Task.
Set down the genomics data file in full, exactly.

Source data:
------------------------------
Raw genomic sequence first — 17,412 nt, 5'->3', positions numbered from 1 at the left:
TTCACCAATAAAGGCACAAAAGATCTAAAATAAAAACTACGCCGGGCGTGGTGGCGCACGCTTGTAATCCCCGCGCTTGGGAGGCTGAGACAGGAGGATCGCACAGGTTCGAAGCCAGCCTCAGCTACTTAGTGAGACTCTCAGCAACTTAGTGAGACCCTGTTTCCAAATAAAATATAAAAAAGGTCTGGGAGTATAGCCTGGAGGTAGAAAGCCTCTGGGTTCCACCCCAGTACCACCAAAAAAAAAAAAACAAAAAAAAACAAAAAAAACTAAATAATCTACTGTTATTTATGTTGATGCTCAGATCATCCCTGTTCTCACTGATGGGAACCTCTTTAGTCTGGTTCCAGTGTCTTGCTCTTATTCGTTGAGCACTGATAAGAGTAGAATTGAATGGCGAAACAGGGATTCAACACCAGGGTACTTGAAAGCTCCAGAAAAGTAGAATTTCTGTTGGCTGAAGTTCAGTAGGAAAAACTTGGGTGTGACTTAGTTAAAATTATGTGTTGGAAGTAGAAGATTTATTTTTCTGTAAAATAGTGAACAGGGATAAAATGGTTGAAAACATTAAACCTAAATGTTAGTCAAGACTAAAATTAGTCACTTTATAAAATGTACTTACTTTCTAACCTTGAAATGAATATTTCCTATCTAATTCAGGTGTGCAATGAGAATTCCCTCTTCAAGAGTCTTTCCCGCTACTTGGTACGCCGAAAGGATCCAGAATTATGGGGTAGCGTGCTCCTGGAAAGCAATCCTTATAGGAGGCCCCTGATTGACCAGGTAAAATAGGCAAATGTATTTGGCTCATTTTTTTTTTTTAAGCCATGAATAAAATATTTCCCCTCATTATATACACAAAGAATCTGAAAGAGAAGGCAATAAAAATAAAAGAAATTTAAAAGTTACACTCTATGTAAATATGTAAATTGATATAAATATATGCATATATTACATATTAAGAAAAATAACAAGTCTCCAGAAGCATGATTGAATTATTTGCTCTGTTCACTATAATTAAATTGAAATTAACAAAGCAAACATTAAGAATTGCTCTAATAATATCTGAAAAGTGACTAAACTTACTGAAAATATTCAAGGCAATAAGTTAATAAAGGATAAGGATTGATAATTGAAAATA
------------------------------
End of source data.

Raw genomic sequence first — 17,412 nt, 5'->3', positions numbered from 1 at the left:
TTCACCAATAAAGGCACAAAAGATCTAAAATAAAAACTACGCCGGGCGTGGTGGCGCACGCTTGTAATCCCCGCGCTTGGGAGGCTGAGACAGGAGGATCGCACAGGTTCGAAGCCAGCCTCAGCTACTTAGTGAGACTCTCAGCAACTTAGTGAGACCCTGTTTCCAAATAAAATATAAAAAAGGTCTGGGAGTATAGCCTGGAGGTAGAAAGCCTCTGGGTTCCACCCCAGTACCACCAAAAAAAAAAAAACAAAAAAAAACAAAAAAAACTAAATAATCTACTGTTATTTATGTTGATGCTCAGATCATCCCTGTTCTCACTGATGGGAACCTCTTTAGTCTGGTTCCAGTGTCTTGCTCTTATTCGTTGAGCACTGATAAGAGTAGAATTGAATGGCGAAACAGGGATTCAACACCAGGGTACTTGAAAGCTCCAGAAAAGTAGAATTTCTGTTGGCTGAAGTTCAGTAGGAAAAACTTGGGTGTGACTTAGTTAAAATTATGTGTTGGAAGTAGAAGATTTATTTTTCTGTAAAATAGTGAACAGGGATAAAATGGTTGAAAACATTAAACCTAAATGTTAGTCAAGACTAAAATTAGTCACTTTATAAAATGTACTTACTTTCTAACCTTGAAATGAATATTTCCTATCTAATTCAGGTGTGCAATGAGAATTCCCTCTTCAAGAGTCTTTCCCGCTACTTGGTACGCCGAAAGGATCCAGAATTATGGGGTAGCGTGCTCCTGGAAAGCAATCCTTATAGGAGGCCCCTGATTGACCAGGTAAAATAGGCAAATGTATTTGGCTCATTTTTTTTTTTTAAGCCATGAATAAAATATTTCCCCTCATTATATACACAAAGAATCTGAAAGAGAAGGCAATAAAAATAAAAGAAATTTAAAAGTTACACTCTATGTAAATATGTAAATTGATATAAATATATGCATATATTACATATTAAGAAAAATAACAAGTCTCCAGAAGCATGATTGAATTATTTGCTCTGTTCACTATAATTAAATTGAAATTAACAAAGCAAACATTAAGAATTGCTCTAATAATATCTGAAAAGTGACTAAACTTACTGAAAATATTCAAGGCAATAAGTTAATAAAGGATAAGGATTGATAATTGAAAATA